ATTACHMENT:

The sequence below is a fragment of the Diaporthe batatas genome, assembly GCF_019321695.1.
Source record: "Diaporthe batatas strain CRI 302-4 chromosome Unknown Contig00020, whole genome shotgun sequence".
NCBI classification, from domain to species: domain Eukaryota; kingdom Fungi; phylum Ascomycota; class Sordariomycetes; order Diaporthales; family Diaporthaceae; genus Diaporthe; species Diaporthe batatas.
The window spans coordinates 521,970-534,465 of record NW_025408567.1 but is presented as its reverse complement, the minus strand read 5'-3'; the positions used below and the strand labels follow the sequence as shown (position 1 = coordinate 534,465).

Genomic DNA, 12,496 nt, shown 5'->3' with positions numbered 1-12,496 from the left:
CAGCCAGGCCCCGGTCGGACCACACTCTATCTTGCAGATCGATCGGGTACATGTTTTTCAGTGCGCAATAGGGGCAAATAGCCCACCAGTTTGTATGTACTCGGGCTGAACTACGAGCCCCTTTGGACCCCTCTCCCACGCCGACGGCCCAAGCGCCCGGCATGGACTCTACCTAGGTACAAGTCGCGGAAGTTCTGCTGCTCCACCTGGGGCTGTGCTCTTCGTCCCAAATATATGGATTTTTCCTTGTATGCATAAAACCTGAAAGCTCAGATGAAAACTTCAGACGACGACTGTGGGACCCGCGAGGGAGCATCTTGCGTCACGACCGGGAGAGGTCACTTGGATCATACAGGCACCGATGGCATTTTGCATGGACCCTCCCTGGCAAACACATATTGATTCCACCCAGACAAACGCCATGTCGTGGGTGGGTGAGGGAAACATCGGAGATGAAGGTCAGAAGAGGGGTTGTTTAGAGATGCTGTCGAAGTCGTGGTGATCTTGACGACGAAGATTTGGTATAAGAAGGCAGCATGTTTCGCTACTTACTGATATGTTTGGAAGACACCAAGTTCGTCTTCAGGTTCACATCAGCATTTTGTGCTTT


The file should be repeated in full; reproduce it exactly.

The sequence below is a fragment of the Diaporthe batatas genome, assembly GCF_019321695.1.
Source record: "Diaporthe batatas strain CRI 302-4 chromosome Unknown Contig00020, whole genome shotgun sequence".
NCBI classification, from domain to species: domain Eukaryota; kingdom Fungi; phylum Ascomycota; class Sordariomycetes; order Diaporthales; family Diaporthaceae; genus Diaporthe; species Diaporthe batatas.
The window spans coordinates 521,970-534,465 of record NW_025408567.1 but is presented as its reverse complement, the minus strand read 5'-3'; the positions used below and the strand labels follow the sequence as shown (position 1 = coordinate 534,465).

Genomic DNA, 12,496 nt, shown 5'->3' with positions numbered 1-12,496 from the left:
CAGCCAGGCCCCGGTCGGACCACACTCTATCTTGCAGATCGATCGGGTACATGTTTTTCAGTGCGCAATAGGGGCAAATAGCCCACCAGTTTGTATGTACTCGGGCTGAACTACGAGCCCCTTTGGACCCCTCTCCCACGCCGACGGCCCAAGCGCCCGGCATGGACTCTACCTAGGTACAAGTCGCGGAAGTTCTGCTGCTCCACCTGGGGCTGTGCTCTTCGTCCCAAATATATGGATTTTTCCTTGTATGCATAAAACCTGAAAGCTCAGATGAAAACTTCAGACGACGACTGTGGGACCCGCGAGGGAGCATCTTGCGTCACGACCGGGAGAGGTCACTTGGATCATACAGGCACCGATGGCATTTTGCATGGACCCTCCCTGGCAAACACATATTGATTCCACCCAGACAAACGCCATGTCGTGGGTGGGTGAGGGAAACATCGGAGATGAAGGTCAGAAGAGGGGTTGTTTAGAGATGCTGTCGAAGTCGTGGTGATCTTGACGACGAAGATTTGGTATAAGAAGGCAGCATGTTTCGCTACTTACTGATATGTTTGGAAGACACCAAGTTCGTCTTCAGGTTCACATCAGCATTTTGTGCTTT